The Top 10 Tips for Writing an Employee Policy Manual
by June Campbell

 



Do your employees understand what's expected of them in any given
situation?

More importantly, do YOU know what you expect of your employees in a
given situation?

Take the following scenario:

A journalist from your local newspaper phones your office wanting an
interview regarding a charity benefit that your business is
supporting. You are not available, so the employee who answered the
phone gives the interview.

Is this okay with you? Are your employees authorized to give
interviews to the media? All of your employees or just certain ones?
Can they give interviews without clearing it with you first? In what
situations? Do they know what to say and what not to say in an
interview? Do you require a written or verbal report following an
interview?

If you have an Employee Policy Manual, that's just one of the many
topics that you will have addressed.


1. You need a manual whether your business is large or small.
Regardless of the size of your business, the Employee Policy
Manual is an essential management tool that communicates your rules
and expectations to employees. Management consultants tell us that the
Employee Policy Manual is created to ensure consistency and to
establish methods that the employer will use to address an array of
issues.


2. Your manual will cover all aspects of employment.
A good Employee Policy Manual will not only cover issues like
media contact, but will address the more important issues of
employment, health and safety in the workplace and employee theft.


3. Follow a general format, but customize for your own business.
Although the contents of the Employee Policy Manual will differ
from business to business, all should contain the following main
sections: Employee Code, Employee Misconduct, Health & Safety
Guidelines, Internet Policy, and Sexual Misconduct.


4. Start with Employee Code.
Use the Employee Code section to outline basic elements such
as working hours, vacation time, salary and benefits, overtime,
orientation procedures, and performance evaluations. Also, include
coverage of customer handling and other issues that arise during the
normal course of the work day. Include job descriptions in this
section as well.


5. Include an Employee Misconduct section.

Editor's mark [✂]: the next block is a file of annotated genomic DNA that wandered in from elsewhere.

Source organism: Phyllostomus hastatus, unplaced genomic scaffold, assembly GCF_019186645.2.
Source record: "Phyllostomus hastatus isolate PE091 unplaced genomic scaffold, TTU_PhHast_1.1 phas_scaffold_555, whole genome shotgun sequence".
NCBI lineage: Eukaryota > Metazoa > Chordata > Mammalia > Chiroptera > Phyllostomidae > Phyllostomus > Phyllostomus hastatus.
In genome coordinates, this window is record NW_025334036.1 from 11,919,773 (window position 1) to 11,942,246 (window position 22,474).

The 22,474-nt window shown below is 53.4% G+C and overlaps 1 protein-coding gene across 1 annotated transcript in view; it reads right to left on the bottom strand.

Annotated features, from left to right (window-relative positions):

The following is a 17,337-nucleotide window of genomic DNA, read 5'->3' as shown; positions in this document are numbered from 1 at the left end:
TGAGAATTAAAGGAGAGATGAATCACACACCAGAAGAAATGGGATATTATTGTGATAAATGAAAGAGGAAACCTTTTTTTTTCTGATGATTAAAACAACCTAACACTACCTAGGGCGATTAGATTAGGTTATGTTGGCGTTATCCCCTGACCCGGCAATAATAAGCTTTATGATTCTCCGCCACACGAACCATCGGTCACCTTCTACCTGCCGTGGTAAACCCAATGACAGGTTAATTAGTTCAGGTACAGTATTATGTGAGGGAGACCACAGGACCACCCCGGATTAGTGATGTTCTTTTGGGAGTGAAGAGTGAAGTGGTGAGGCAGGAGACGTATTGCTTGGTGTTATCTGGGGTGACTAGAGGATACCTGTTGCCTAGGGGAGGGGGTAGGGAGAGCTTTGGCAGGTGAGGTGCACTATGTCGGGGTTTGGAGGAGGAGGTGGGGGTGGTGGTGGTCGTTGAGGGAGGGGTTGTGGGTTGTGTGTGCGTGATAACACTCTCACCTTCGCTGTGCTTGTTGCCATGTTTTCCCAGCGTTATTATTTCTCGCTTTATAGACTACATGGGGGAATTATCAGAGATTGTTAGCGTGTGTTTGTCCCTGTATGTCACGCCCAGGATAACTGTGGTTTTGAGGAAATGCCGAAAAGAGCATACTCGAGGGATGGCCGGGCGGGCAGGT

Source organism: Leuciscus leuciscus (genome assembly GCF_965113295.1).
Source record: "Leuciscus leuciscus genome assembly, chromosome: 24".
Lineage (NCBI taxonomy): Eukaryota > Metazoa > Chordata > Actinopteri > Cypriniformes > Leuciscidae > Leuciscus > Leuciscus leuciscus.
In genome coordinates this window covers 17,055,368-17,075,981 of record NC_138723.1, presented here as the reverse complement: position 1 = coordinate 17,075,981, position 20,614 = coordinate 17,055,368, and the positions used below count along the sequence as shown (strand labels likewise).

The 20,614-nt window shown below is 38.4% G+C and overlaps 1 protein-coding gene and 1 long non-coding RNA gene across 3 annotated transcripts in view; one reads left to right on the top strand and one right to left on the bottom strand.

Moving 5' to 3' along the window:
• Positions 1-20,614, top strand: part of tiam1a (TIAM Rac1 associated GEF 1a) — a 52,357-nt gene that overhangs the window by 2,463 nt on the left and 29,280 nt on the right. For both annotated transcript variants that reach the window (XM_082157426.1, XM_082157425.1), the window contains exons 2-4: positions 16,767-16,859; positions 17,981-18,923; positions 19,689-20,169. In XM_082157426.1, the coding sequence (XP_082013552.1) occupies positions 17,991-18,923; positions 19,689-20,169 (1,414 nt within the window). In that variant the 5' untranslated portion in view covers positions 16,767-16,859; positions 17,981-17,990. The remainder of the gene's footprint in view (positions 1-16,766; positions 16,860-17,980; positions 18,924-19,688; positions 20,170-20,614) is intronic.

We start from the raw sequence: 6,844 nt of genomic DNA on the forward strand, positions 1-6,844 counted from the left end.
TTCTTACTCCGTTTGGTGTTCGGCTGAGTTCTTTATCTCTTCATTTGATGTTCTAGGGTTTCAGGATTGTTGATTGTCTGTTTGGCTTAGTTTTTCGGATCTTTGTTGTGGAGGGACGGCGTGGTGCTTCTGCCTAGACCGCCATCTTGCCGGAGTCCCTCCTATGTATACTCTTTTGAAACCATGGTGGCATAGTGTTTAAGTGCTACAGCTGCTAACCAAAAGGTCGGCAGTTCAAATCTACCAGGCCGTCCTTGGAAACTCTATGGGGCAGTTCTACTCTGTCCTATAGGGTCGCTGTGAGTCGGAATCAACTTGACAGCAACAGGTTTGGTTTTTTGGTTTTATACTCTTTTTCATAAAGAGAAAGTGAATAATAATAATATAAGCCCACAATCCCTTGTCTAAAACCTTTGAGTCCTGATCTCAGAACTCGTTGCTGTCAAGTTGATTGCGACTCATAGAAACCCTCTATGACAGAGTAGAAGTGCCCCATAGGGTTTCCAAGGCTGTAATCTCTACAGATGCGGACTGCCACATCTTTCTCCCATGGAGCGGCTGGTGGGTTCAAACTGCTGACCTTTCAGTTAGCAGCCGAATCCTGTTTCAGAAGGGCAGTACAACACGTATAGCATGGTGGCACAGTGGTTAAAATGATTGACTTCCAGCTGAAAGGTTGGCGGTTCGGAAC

Use the Employee Misconduct section to include descriptions of
how employee misconduct will be addressed, including issues such as
tardiness, persistent lateness, or employee theft.


6. Remember to include a Sexual Misconduct section.
Even small and startup businesses should include a Sexual
Misconduct section. Include a policy item outlining behaviors that are
not acceptable within the workplace. Primarily designed to protect
women in the workplace, these policies also advance strong guidelines
to mitigate the occurrence of sexual misconduct in the work
environment.


7. Occupational health and safety issues are important.
When employees share in the responsibility for health and
safety issues, the entire business benefits. Guidelines must comply
with applicable local, state and federal legislation.


8. Add Internet Policy.
In the Internet Policy section, include mention of appropriate
Internet and email usage. Be sure to specify that employees may not
use company email or other Internet components to conduct illegal
activities, or to access or distribute pornography or copyrighted
materials, such as the popular MP3 music files. Should you ever find
yourself in court defending your business because an employee has used
your email system to send threatening or harassing emails, an Internet
Policy will be to your benefit.


9. Ensure that employees read the manual.
By having an Employee Policy Manual in place, employers are
taking a proactive stand, rather than reacting to a negative situation
when it occurs. The Employee Policy Manual should be required reading
for all new employees, as well as for existing employees when any
substantive change has been made.


10. Update as needed.
As time goes on, you'll encounter new situations to include in
the Manual. Add these new items as an addendum, then incorporate
within the manual when you do a major revision.



About the Submitter:
Submitted by June Campbell, Self-employed writer specializing in
business and technology, who can be reached at campbelj@nightcats.com,
or visited on the web at http://www.nightcats.com

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